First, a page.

On this day: the sinking of the Lexington

The Lexington was a paddlewheel steamboat operated aNortheastern United States between 1835 to 1840 before sinking in January 1840 due to an onboard fire.-Awful_conflagration_of_the_steam_boat_Lexington

The Lexington, a steamboat in the northeast of the United States, caught fire and sank on the night of the 13th of January, 1840.

139 of the 143 people on board died, many from hypothermia after having to jump into the freezing water, and then having nothing to hold onto.

The fire occurred when the casing of the smokestack caught fire halfway through the journey. 150 bales of cotton were nearby, and they also caught on fire, making the disaster much worse.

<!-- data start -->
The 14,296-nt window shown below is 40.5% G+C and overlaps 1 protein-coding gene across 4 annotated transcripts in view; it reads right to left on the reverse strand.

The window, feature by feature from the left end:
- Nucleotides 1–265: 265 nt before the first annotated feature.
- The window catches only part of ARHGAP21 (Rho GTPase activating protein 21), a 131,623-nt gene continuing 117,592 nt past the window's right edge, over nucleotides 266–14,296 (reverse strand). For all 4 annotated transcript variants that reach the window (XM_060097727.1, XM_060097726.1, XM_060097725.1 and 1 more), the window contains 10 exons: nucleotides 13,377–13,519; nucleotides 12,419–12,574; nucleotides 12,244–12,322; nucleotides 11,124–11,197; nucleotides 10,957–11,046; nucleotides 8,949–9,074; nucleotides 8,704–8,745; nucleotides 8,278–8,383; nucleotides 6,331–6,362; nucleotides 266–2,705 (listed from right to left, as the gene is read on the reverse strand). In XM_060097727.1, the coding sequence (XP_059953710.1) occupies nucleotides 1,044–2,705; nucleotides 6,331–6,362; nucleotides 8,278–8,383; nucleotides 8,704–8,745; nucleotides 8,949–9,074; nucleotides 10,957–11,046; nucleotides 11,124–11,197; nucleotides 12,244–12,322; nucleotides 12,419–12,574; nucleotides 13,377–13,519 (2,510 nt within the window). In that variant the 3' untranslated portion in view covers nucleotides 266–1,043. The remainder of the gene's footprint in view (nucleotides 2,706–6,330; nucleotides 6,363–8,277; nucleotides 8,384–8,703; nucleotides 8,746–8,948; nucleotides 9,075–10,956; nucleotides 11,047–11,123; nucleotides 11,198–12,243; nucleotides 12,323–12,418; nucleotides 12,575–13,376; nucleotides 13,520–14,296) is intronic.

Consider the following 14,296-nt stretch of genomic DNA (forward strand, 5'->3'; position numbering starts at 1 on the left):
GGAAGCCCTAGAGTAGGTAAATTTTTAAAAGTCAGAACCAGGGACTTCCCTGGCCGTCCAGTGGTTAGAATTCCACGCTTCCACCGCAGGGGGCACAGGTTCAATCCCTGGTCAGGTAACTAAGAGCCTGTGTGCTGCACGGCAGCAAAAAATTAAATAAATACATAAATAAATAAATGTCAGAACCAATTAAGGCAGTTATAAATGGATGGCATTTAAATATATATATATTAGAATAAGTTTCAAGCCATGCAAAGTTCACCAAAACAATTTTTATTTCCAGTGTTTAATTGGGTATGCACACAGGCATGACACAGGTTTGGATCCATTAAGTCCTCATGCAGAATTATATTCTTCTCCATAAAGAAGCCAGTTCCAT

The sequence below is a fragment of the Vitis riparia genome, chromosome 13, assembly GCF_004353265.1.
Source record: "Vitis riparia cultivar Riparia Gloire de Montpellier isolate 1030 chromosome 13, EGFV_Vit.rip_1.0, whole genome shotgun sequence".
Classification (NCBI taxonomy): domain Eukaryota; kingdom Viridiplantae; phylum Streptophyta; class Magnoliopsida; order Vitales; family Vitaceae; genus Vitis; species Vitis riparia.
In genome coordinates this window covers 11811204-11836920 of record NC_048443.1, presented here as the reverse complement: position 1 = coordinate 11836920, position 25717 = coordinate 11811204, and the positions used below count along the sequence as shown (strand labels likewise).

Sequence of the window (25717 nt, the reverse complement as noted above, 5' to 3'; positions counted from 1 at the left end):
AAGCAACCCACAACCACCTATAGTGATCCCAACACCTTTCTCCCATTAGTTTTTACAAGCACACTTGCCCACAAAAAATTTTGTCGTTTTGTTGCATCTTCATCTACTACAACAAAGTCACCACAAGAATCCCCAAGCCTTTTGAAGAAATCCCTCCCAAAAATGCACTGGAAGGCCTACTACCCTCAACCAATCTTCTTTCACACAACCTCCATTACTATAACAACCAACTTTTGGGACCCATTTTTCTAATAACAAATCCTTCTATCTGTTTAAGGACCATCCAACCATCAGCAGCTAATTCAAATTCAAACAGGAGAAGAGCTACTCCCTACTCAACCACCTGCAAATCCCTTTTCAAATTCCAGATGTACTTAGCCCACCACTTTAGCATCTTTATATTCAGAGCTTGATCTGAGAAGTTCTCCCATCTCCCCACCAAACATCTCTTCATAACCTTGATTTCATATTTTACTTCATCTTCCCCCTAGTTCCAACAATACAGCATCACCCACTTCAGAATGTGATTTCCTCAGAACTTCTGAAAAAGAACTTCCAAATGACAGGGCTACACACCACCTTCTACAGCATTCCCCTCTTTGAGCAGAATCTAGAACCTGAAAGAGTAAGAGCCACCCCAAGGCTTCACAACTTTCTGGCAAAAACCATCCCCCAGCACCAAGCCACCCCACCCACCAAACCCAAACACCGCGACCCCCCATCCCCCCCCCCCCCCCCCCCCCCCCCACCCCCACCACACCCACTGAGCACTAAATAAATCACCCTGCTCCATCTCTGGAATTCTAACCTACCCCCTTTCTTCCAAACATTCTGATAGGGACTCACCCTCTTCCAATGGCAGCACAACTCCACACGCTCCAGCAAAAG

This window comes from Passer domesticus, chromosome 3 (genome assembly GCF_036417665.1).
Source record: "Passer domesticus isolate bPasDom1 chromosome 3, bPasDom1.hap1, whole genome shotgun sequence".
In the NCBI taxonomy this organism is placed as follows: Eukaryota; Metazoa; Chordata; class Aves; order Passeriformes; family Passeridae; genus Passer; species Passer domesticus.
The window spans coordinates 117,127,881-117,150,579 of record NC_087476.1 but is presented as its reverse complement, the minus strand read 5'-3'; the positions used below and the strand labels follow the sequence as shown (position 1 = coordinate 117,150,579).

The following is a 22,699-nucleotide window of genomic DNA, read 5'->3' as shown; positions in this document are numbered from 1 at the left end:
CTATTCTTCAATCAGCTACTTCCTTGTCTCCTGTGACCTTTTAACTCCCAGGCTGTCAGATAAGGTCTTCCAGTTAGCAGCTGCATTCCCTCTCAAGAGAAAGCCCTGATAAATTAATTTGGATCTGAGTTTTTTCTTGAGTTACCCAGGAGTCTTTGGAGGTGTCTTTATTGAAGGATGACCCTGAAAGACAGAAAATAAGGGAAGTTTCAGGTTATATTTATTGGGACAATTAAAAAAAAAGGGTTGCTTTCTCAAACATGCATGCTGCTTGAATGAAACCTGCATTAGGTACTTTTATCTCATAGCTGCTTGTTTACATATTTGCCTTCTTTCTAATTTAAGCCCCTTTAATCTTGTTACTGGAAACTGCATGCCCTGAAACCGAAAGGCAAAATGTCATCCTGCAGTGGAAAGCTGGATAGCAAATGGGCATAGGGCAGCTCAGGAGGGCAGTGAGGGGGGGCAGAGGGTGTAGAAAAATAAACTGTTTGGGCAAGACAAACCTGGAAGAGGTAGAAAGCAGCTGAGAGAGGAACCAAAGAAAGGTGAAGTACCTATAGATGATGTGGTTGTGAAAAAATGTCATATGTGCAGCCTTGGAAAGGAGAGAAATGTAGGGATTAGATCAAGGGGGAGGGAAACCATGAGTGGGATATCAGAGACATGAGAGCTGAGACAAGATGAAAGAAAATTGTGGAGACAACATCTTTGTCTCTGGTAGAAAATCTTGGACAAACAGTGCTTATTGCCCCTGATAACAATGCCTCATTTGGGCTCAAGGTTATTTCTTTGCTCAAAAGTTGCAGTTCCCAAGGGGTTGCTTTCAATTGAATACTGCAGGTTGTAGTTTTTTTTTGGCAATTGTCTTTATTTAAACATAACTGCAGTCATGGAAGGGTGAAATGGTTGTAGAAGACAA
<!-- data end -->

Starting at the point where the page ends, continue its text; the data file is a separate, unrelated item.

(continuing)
Charles Follen (September 6, 1796 – January 13, 1840) was a German poet and patriot, who later moved to the United States and became a radical abolitionist.

Charles Follen

Radical abolitionist, German-born Charles Follen was one of the victims.

You can read about the four survivors (all men, and one of whom was in the water for 43 hours) HERE.

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